Desmond Upton Patton Appointed to Public Responsibility in Medicine and Research Board of Directors

Public Responsibility in Medicine and Research (PRIM&R) is a nonprofit that works to ensure the highest ethical standards in research.

Public Responsibility in Medicine and Research (PRIM&R) has announced the appointment of Brian and Randi Schwartz University Professor Desmond Upton Patton to its Board of Directors. Patton began his three-year term on PRIM&R’s Board of Directors in January. 

Desmond Patton Headshot
Desmond Upton Patton, M.S.W., Ph.D.

“Patton will make an outstanding addition to PRIM&R’s Board of Directors,” said Elisa A. Hurley, PhD, executive director of PRIM&R. “His years of research at the intersection of social media, AI, empathy, and race bring an important and timely perspective to the leadership of PRIM&R, as it continues to advance ethical research in the 21st century.”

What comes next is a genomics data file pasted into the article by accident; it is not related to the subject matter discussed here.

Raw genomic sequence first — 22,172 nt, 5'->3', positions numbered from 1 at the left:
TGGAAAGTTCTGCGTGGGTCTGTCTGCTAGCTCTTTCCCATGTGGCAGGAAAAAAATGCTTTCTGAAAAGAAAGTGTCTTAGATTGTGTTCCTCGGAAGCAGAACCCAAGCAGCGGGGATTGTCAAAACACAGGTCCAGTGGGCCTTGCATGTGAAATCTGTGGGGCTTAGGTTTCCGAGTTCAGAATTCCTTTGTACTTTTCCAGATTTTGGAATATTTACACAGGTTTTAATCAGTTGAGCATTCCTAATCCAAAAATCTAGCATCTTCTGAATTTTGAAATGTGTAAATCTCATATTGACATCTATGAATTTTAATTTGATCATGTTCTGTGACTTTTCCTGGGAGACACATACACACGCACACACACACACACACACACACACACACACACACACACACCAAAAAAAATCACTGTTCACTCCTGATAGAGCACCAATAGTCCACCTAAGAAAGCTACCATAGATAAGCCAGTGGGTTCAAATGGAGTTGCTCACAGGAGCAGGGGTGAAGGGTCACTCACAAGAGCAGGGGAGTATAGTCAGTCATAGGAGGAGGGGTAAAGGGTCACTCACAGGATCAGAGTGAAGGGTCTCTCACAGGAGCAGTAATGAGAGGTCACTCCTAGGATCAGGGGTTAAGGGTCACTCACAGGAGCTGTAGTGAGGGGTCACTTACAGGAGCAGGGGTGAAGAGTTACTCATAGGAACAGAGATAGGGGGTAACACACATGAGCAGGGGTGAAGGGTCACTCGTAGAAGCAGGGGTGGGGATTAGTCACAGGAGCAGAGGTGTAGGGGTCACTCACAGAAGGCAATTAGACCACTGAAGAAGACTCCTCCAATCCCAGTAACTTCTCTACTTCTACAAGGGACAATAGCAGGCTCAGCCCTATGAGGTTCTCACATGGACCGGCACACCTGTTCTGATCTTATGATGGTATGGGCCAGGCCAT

Patton is a pioneer in the interdisciplinary crossroads of social work, communications, and data science. He is the Brian and Randi Schwartz University Professor at the University of Pennsylvania with joint appointments in the School of Social Policy & Practice and the Annenberg School for Communication along with a secondary appointment in the department of psychiatry in the Perelman School of Medicine.

Patton’s groundbreaking research into the relationship between social media and gang violence – specifically how communities constructed online can influence often harmful behavior offline – has led to his becoming the most cited and recognized scholar in this increasingly important area of social science. 

Patton’s insights on creating non-biased and culturally nuanced algorithms give tech companies a holistic perspective on various business and social issues. Companies that adopt these proactive measures are then able to ensure they are not unintentionally propagating bias.   

In 2018, Patton published a study in the prestigious Nature journal, npj Digital Medicine, "Expressions of loss predict aggressive comments on Twitter among gang-involved youth in Chicago." The report was cited in an amici curiae brief submitted to the United States Supreme Court in  Elonis v. United States, which examined the interpretation of threats on social media.